“Being a drummer, the way my mind sometimes works, the way I dissect situations, is, well, first and foremost there’s going to be this underlying rhythm, and you’ve got to figure that out before you move on,” he said.

As a UAF wildlife biology student during the mid-1980s, Hoffman drummed in the university’s concert and symphonic bands as well as a few rock bands.

“My favorite was probably Hugh Oglethorpe and the Zulu Paperboys, which was kind of like a spoof band,” Hoffman said.

Hoffman arrived at UAF after graduating from Dimond High School in Anchorage in 1983, but he’d already seen enough of Interior Alaska to know he liked it.

Until age 12, Hoffman lived in western Colorado, where his family spent their vacations hunting and fishing for food. In 1977, his father took a job managing the Sheffield House hotel on the Valdez waterfront, just as the trans-Alaska pipeline was completed. Later, they moved to Anchorage and his father managed the Alyeska Hotel in nearby Girdwood.

During high school, Hoffman spent two summers working at the Youth Conservation Corps camp on the Chena Hot Springs Road, building trails such as Chena Dome, Granite Tors and Angel Rocks.

“That’s when I really fell in love with Fairbanks and the Interior — hot dry summers, just working out in the woods,” he said.

“I highly value both the education and the overall experience I had at the university,” Hoffman said. In fact, he had expected to enter a master’s program in wildlife biology at UAF after graduating with his bachelor’s.

But then he took a hard look at what he’d be doing as a professional. He was afraid he’d end up with a seasonal-only job or one at a desk modeling wildlife populations with data collected by field technicians.

So he returned to UAF, picked up a minor in criminal justice and headed to the public safety academy in Sitka for his law enforcement certificate. The state hired him as a seasonal fish and wildlife enforcement officer on the Kenai Peninsula.

Hoffman’s older brother worked as a city police officer in Kenai at the time, and Hoffman had enjoyed a few ride-alongs with him. So when he saw a recruitment ad from the Fairbanks Police Department in 1988, he applied. He started in March 1989.

Photo caption: Hoffman works in his office on Jan. 26, 2009, a few months before retiring as chief of the Fairbanks Police Department. Photo by Johnny Wagner ’07, Fairbanks Daily News-Miner.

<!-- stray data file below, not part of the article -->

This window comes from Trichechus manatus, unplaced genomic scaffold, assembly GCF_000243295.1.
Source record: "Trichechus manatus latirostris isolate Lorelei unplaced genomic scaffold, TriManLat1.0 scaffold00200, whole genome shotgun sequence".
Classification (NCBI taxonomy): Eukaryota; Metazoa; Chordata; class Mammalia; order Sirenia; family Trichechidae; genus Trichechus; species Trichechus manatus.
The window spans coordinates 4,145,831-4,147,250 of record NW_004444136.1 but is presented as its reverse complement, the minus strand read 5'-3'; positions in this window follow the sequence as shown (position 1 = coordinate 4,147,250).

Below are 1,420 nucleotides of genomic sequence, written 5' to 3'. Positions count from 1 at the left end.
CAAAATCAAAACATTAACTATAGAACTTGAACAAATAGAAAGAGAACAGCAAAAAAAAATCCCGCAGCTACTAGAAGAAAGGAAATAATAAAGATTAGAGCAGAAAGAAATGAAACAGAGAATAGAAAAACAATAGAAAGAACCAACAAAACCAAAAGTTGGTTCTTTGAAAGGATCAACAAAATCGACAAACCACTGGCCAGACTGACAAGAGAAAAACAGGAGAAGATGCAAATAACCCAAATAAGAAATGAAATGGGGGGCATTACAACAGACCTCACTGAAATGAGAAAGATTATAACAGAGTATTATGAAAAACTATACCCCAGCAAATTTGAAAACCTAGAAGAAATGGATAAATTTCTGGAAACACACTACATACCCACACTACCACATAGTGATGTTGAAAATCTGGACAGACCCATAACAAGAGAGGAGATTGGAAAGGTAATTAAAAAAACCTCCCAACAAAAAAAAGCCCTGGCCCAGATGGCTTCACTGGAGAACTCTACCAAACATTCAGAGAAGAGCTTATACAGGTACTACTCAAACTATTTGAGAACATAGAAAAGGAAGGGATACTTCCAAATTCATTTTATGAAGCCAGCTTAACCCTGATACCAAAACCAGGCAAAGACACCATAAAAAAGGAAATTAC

“I think they had 310 people show up for three openings. Today they can’t find a frickin’ warm body,” he said.

Hoffman said he loved his policing career. He rose steadily through the ranks at the Fairbanks department, serving as chief from 2005 to 2009. (He earned a second degree, a master’s in justice and public administration, from UAF in 2008.)

Readers of his book won’t find much about policing or his police career, though.

“When I was done, I wanted to be done,” he said. He now works as an independent emergency planning consultant for businesses and other organizations.

Seeking authenticity

Writing might seem an unusual hobby for a police officer, but Hoffman has enjoyed it from an early age.

“I always prided myself on the fact that I have a fairly outline-oriented mind,” he said. As a police officer, he wrote constantly, albeit mostly in the “Joe Friday — just the facts” style. After he gained more experience in policing, he wrote articles for law enforcement magazines.

As chief, he also wrote occasional opinion pieces for the Fairbanks Daily News-Miner.

Bostian, the paper’s former editor, said Hoffman’s pieces always felt authentic, not like “somebody at city hall wrote it.”

“If you read one from Dan, you knew it was from him,” Bostian said.

Hoffman said he also wanted his book to have an authentic Alaska character — starting right from the cover.

“Ninety-five percent of fishing books you see, it’s some yutz holding their big fish,” he said.

Hoffman holds a grayling caught in Interior Alaska.

So he turned to his wife, Gwen, for help.

They met at the Fairbanks Police Department, where she was a dispatcher from 1984 until retiring in 2004. They married in the mid-90s and raised two children.

Gwen Hoffman shares some fishing territory with a brown bear along American Creek on the Alaska Peninsula.

Gwen Hoffman is Athabascan, a member of the Demientieff family with roots in the village of Holy Cross of the lower Yukon River. Her mother taught her to bead in the traditional style.

Photo caption: Gwen Hoffman beaded this image of a rainbow trout on moose hide for her husband’s book cover. The corner adornments are made with porcupine quills. UAF photo by Leif Van Cise.

So her husband asked if she would create the image in beaded moose hide that adorns his book’s cover. He found a photo of a jumping rainbow trout for her to work from.

“A lot of people in the Lower 48, when they look at it, they might not instantly appreciate it,” Dan Hoffman said. “But I figure anybody from Alaska, they’re right away going to be like, ‘Oh, that’s beadwork on moose hide.’”

Hoffman also took the unusual approach of beginning the book not with a fishing story but rather with four chapters describing Interior Alaska’s seasons. He started with winter.

Viewed from Hoffman’s house, ice fog blankets the city of Fairbanks and the Tanana Valley during an 11 a.m. sunrise in December.

“To me it makes perfect sense, well, first of all because it was winter when I was writing it, so I look out my window and this is what I see,” he said. “But two, I’m trying to underscore that this is what it means to live your life as a fly fisherman in Alaska. The majority of your time up here is not spent out on the stream. It’s being in 20 below and little sunlight and thinking and hoping and waiting and dreaming about that spring to come.”

“An Alaska Flyfisher’s Odyssey: Seeking a Life of Drag-Free Drift in the Land of the Midnight Sun” can be purchased at the UA Museum of the North, Edge of the Arctic Trading Post, Alaska Rare Coins and the Fairbanks Barnes and Noble. It may also be ordered online from Farcountry Press and Amazon.